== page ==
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Young-Backed Legislation to Improve Urban Indian Health Care Passes House

WASHINGTON, D.C. Today, Alaska Congressman Don Young helped the House pass H.R. 5221 – the Urban Indian Health Confer Act. This bipartisan legislation, which Congressman Young cosponsored, requires the U.S. Department of Health and Human Services (HHS) to confer with urban Indian organizations (UIOs) on health care policies and initiatives for the Native populations UIOs serve. Under current law, only the Indian Health Service (IHS) is required to confer with UIOs, despite that fact that the vast majority of Indigenous Americans live and receive health care services in urban areas outside of tribal jurisdictions.

Data shows that Indigenous people experience worse health care outcomes than other Americans, with rates of diabetes, liver disease, and chronic illness outpacing any other demographic group. During the COVID-19 pandemic, the lack of consultation between HHS and UIOs seriously impacted the vaccine rollout and caused significant delays. The Urban Indian Health Confer Act takes action to empower UIOs to take part in the federal decision-making process.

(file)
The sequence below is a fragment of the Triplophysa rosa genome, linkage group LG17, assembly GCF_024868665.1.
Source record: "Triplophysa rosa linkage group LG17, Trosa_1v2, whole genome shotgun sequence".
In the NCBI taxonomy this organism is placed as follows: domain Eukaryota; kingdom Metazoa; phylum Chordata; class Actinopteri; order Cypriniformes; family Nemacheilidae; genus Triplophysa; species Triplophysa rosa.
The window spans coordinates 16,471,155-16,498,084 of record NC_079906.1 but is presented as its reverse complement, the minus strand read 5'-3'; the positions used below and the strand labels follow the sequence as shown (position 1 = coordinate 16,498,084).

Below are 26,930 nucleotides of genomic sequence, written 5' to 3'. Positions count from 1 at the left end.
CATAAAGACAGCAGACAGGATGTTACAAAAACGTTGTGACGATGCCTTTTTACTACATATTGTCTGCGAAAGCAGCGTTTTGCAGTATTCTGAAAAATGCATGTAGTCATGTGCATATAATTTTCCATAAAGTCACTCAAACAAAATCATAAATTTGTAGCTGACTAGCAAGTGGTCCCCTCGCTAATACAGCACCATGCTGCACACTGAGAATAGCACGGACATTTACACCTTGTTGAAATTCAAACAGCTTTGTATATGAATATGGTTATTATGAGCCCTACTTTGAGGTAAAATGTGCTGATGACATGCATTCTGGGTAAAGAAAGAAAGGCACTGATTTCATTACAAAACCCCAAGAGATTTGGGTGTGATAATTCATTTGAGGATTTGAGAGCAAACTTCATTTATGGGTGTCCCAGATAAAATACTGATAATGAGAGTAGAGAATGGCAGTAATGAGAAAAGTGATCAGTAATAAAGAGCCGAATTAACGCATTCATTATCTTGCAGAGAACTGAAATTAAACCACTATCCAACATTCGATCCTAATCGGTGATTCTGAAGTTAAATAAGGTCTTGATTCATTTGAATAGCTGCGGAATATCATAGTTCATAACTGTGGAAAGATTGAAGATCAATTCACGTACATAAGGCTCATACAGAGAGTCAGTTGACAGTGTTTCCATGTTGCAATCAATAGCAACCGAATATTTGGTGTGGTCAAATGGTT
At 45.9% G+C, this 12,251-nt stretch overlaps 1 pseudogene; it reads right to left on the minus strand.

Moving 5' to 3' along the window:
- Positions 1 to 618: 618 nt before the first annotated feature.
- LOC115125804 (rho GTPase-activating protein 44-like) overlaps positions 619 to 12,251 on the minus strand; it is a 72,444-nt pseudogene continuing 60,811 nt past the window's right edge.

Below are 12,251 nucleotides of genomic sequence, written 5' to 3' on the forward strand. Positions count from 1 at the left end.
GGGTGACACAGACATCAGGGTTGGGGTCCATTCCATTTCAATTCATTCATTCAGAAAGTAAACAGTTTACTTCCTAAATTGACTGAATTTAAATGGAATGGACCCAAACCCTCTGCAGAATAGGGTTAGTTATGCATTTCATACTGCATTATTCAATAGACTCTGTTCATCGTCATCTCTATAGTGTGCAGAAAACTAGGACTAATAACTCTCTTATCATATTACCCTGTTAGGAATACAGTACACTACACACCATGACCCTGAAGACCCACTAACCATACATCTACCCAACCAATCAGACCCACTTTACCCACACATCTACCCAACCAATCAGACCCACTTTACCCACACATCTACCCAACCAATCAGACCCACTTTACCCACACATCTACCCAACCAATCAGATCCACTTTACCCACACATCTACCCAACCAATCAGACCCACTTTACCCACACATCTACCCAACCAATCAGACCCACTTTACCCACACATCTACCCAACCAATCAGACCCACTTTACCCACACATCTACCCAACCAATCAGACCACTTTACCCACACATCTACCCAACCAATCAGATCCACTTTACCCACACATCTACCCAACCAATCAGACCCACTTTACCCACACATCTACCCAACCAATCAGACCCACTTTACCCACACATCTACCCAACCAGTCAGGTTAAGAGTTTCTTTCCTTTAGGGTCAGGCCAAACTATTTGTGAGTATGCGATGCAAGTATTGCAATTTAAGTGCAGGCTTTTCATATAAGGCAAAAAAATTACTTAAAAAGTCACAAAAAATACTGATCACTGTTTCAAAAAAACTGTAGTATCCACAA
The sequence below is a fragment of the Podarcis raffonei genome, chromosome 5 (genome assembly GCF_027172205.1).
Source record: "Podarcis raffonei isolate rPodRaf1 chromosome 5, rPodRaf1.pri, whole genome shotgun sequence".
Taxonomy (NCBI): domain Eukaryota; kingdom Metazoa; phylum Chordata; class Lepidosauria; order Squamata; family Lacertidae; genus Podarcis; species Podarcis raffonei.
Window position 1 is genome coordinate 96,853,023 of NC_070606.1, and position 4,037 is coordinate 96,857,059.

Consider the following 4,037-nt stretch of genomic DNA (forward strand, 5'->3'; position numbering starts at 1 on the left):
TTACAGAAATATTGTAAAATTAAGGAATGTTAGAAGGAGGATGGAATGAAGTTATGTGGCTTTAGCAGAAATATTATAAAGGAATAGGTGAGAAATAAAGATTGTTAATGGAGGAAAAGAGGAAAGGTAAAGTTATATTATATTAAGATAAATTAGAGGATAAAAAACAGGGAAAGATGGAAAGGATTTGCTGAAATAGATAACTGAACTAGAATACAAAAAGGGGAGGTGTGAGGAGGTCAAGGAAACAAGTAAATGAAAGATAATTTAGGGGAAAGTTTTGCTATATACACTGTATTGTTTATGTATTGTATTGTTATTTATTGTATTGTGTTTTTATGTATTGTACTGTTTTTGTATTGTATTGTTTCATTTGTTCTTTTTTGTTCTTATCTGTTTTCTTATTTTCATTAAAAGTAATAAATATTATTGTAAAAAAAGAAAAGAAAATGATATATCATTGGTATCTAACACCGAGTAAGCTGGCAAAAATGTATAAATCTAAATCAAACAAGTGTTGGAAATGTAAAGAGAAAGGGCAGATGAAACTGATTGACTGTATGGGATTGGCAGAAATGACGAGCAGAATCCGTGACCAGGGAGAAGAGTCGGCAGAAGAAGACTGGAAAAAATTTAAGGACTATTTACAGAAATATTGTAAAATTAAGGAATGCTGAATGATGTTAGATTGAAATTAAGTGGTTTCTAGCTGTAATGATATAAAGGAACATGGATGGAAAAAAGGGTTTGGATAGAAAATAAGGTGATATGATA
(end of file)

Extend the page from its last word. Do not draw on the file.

"Urban Indian health organizations play a crucial role in providing health care services to Indigenous people, including those in Alaska. The COVID-19 pandemic shined a spotlight on the need for open communication channels between federal agencies as we respond to public health emergencies,” said Congressman Don Young. “I am proud to help get the bipartisan Urban Indian Health Confer Act across the finish line in the House. Through this legislation, it is my great hope that urban Indian health organizations can better serve their patients by being front and center in federal decision-making. I call on my friends in the Senate to help uphold our federal trust responsibility by passing this vital bill."

“We are thankful for the passage of the Urban Indian Health Confer Act in the House today and particularly for the leadership of Congressman Don Young. Establishing proper urban confer policies across all HHS agencies has been long overdue and exacerbated amid the current public health crisis ravaging Indian Country. We welcome the federal government’s effort to further fulfill their trust and treaty obligation for all American Indians and Alaska Natives, including those residing in urban areas,” said Walter Murillo, Chief Executive Officer of NATIVE HEALTH and President of NCUIH


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